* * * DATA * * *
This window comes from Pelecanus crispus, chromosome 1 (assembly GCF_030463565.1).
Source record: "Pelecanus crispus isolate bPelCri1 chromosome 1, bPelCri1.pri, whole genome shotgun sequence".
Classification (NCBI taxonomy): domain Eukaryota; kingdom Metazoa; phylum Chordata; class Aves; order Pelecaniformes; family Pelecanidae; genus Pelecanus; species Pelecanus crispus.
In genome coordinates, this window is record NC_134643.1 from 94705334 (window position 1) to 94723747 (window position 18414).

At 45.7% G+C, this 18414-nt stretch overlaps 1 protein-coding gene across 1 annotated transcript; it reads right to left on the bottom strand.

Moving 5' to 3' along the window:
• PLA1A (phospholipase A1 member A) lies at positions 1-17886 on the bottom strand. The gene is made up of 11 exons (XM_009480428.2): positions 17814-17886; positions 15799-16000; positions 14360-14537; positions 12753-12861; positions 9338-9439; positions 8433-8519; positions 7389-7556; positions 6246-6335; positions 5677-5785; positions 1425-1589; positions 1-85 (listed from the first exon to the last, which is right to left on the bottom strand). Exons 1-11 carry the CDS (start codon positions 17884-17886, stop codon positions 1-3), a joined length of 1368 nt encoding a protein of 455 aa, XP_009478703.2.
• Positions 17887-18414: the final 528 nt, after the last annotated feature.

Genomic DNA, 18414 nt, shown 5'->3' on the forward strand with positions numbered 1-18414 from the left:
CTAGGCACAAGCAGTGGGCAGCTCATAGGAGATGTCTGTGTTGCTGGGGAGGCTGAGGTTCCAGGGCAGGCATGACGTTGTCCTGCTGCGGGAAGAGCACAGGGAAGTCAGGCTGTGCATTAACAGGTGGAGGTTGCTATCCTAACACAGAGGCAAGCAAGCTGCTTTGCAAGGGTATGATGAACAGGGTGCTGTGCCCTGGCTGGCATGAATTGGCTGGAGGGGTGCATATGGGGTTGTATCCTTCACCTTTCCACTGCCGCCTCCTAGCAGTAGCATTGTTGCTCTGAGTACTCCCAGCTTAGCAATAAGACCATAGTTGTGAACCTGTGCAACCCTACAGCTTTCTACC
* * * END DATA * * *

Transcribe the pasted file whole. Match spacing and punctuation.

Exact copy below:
This window comes from Pelecanus crispus, chromosome 1 (assembly GCF_030463565.1).
Source record: "Pelecanus crispus isolate bPelCri1 chromosome 1, bPelCri1.pri, whole genome shotgun sequence".
Classification (NCBI taxonomy): domain Eukaryota; kingdom Metazoa; phylum Chordata; class Aves; order Pelecaniformes; family Pelecanidae; genus Pelecanus; species Pelecanus crispus.
In genome coordinates, this window is record NC_134643.1 from 94705334 (window position 1) to 94723747 (window position 18414).

At 45.7% G+C, this 18414-nt stretch overlaps 1 protein-coding gene across 1 annotated transcript; it reads right to left on the bottom strand.

Moving 5' to 3' along the window:
• PLA1A (phospholipase A1 member A) lies at positions 1-17886 on the bottom strand. The gene is made up of 11 exons (XM_009480428.2): positions 17814-17886; positions 15799-16000; positions 14360-14537; positions 12753-12861; positions 9338-9439; positions 8433-8519; positions 7389-7556; positions 6246-6335; positions 5677-5785; positions 1425-1589; positions 1-85 (listed from the first exon to the last, which is right to left on the bottom strand). Exons 1-11 carry the CDS (start codon positions 17884-17886, stop codon positions 1-3), a joined length of 1368 nt encoding a protein of 455 aa, XP_009478703.2.
• Positions 17887-18414: the final 528 nt, after the last annotated feature.

Genomic DNA, 18414 nt, shown 5'->3' on the forward strand with positions numbered 1-18414 from the left:
CTAGGCACAAGCAGTGGGCAGCTCATAGGAGATGTCTGTGTTGCTGGGGAGGCTGAGGTTCCAGGGCAGGCATGACGTTGTCCTGCTGCGGGAAGAGCACAGGGAAGTCAGGCTGTGCATTAACAGGTGGAGGTTGCTATCCTAACACAGAGGCAAGCAAGCTGCTTTGCAAGGGTATGATGAACAGGGTGCTGTGCCCTGGCTGGCATGAATTGGCTGGAGGGGTGCATATGGGGTTGTATCCTTCACCTTTCCACTGCCGCCTCCTAGCAGTAGCATTGTTGCTCTGAGTACTCCCAGCTTAGCAATAAGACCATAGTTGTGAACCTGTGCAACCCTACAGCTTTCTACC